Tamerlane (1336-1405) was the last of the great Mongol conquerors. When he died at the height of his power in 1405 he ruled the lands between the Mediterranean and Tibet. The seat of his power was his beloved Samarkand, where his body now rests.
The Persians called him Timur the Lame behind his back. In English this became Tamerlane or Tamburlaine.
Tamerlane was a Mongol by blood, a Turk in manner and speech and a Muslim by faith. He was of low birth but somehow married a princess of the house of Genghis Khan, one of his proudest achievements. He saw himself as a latter-day Genghis Khan, perfecting the Mongol art of war.
His army of mounted archers was part Mongol, part Turk. He often laid waste to cities killing tens of thousands, as he did in Delhi and Baghdad. And yet he was a lover of the arts and helped to build up Samarkand making it into a beautiful city of blue and gold buildings.
Starting with next to nothing, he managed to take over Transoxania (roughly present day Uzbekistan) by 1366. By 1380 he had Khwarezm to the south-west (roughly Turkmenistan) as well.
In the 1380s he took present day Iran and Afghanistan. In those days it was divided into little kingdoms, which made it easy work for Tamerlane. In the 1390s he moved on to take what is now Azerbaijan, Armenia, Georgia, Pakistan, north-west India and Iraq.
In 1401 he took Damascus and broke the back of Mamluk power in Egypt, from which it never fully recovered.
In 1402 he crushed the Ottoman Turks at the battle of Ankara and took their sultan, Bayezid, prisoner. Bayezid remained Tamerlane’s prisoner and killed himself in the end. His two sons fought over what was left of the Ottoman empire.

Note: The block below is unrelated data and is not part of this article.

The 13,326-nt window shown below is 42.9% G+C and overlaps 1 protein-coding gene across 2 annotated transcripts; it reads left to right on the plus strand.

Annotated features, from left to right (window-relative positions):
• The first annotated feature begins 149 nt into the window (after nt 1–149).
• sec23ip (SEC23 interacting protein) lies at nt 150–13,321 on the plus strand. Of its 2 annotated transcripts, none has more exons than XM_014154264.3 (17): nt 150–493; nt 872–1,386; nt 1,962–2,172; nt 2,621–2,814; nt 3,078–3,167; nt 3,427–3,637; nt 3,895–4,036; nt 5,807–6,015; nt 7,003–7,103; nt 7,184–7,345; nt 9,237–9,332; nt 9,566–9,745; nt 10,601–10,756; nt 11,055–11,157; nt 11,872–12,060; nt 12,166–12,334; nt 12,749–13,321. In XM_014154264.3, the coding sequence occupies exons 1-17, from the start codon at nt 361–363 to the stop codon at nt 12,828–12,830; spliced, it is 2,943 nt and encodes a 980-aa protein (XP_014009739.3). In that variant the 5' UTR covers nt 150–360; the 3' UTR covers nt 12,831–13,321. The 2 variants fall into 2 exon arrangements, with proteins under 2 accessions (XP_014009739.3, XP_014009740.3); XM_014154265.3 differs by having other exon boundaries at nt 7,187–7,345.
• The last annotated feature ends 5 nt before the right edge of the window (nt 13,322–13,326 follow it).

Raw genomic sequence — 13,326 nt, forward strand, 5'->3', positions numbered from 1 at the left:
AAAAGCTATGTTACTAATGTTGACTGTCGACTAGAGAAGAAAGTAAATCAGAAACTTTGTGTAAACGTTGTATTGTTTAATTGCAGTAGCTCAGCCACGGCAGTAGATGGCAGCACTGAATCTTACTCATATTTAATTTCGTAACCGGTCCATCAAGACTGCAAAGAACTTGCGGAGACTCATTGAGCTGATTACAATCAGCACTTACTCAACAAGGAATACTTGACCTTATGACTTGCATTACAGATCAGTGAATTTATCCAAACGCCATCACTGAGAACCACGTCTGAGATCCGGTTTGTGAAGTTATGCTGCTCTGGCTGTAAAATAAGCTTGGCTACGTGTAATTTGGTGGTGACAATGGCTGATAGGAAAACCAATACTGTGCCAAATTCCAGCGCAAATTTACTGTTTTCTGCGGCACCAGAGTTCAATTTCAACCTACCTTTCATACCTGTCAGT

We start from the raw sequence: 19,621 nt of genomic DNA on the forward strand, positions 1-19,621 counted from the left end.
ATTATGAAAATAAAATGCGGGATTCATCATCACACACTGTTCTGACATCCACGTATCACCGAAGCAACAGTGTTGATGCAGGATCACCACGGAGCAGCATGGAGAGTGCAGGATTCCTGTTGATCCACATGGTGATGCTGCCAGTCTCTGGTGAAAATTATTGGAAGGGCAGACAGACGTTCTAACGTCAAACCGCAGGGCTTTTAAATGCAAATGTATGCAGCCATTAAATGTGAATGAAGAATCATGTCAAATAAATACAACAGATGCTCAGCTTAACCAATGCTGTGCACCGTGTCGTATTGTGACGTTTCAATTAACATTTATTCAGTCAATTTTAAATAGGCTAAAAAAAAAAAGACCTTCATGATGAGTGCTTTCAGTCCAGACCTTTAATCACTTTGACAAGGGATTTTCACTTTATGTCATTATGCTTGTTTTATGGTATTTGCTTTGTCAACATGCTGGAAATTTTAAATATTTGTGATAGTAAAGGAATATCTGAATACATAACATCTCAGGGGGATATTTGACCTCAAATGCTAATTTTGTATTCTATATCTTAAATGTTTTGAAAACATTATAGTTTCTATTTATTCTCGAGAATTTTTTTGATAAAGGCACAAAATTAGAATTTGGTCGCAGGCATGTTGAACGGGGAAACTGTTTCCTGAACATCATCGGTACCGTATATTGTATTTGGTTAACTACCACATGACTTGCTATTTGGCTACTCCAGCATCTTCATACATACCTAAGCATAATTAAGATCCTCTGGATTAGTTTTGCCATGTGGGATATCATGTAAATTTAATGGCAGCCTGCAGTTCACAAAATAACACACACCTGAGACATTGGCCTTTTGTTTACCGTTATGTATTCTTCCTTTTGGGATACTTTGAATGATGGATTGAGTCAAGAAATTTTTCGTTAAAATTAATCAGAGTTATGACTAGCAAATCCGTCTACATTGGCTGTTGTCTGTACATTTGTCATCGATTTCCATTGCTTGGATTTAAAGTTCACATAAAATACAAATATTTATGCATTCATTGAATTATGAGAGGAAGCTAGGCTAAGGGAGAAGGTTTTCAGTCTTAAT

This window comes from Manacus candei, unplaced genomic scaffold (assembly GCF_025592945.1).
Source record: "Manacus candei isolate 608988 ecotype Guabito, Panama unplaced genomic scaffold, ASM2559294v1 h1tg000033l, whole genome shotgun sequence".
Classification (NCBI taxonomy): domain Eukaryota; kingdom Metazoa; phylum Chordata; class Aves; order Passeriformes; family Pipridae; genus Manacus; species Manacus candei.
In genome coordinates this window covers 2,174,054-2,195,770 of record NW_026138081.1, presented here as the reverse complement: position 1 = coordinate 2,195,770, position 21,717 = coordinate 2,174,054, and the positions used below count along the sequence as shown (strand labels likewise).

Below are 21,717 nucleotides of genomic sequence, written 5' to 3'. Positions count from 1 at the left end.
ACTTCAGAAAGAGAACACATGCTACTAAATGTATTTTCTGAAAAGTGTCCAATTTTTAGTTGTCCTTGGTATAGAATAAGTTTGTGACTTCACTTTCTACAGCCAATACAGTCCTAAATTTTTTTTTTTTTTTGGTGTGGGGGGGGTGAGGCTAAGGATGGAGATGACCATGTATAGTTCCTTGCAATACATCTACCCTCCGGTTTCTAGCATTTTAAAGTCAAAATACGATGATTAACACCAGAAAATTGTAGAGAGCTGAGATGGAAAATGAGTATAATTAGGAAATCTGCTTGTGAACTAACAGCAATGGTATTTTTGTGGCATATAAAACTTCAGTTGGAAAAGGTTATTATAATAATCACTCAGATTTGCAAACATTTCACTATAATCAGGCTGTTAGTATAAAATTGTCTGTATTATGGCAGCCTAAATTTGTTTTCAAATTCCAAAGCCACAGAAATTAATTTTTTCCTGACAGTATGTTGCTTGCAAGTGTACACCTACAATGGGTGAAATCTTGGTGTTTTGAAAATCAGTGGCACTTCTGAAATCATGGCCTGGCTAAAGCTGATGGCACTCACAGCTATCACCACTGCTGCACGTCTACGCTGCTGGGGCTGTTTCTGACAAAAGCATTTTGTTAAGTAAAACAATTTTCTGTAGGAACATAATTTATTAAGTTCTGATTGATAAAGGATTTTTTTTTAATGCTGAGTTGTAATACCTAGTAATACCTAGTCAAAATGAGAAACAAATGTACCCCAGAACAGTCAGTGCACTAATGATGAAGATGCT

Tamerlane twice sent his army to Moscow and twice defeated the khan of the Golden Horde. At his death he was preparing to march on China.
On his deathbed he had the lands of present day Uzbekistan, Turkmenistan, Tajikistan, western Kyrgyzstan, Afghanistan, Pakistan, north-west India, Iran, Iraq, Azerbaijan, Armenia, Georgia, Syria and eastern Turkey.
By defeating the Persians, the Ottomans and the Arabs, Tamerlane came very close to making Samarkand the centre of the Muslim world and making it over in his image.
After Tamerlane died, the western lands of the empire were soon lost. The east held. Its three great cities were Samarkand, Bukhara and Herat. During the hundred years after his death it saw a golden age of art, architecture, science and letters for both Persians and Turks.
After a hundred years the east broke apart into pieces from in-fighting. One of these pieces, ruled by Babur, Tamerlane’s great-great-great grandson, grew into the Mogul empire.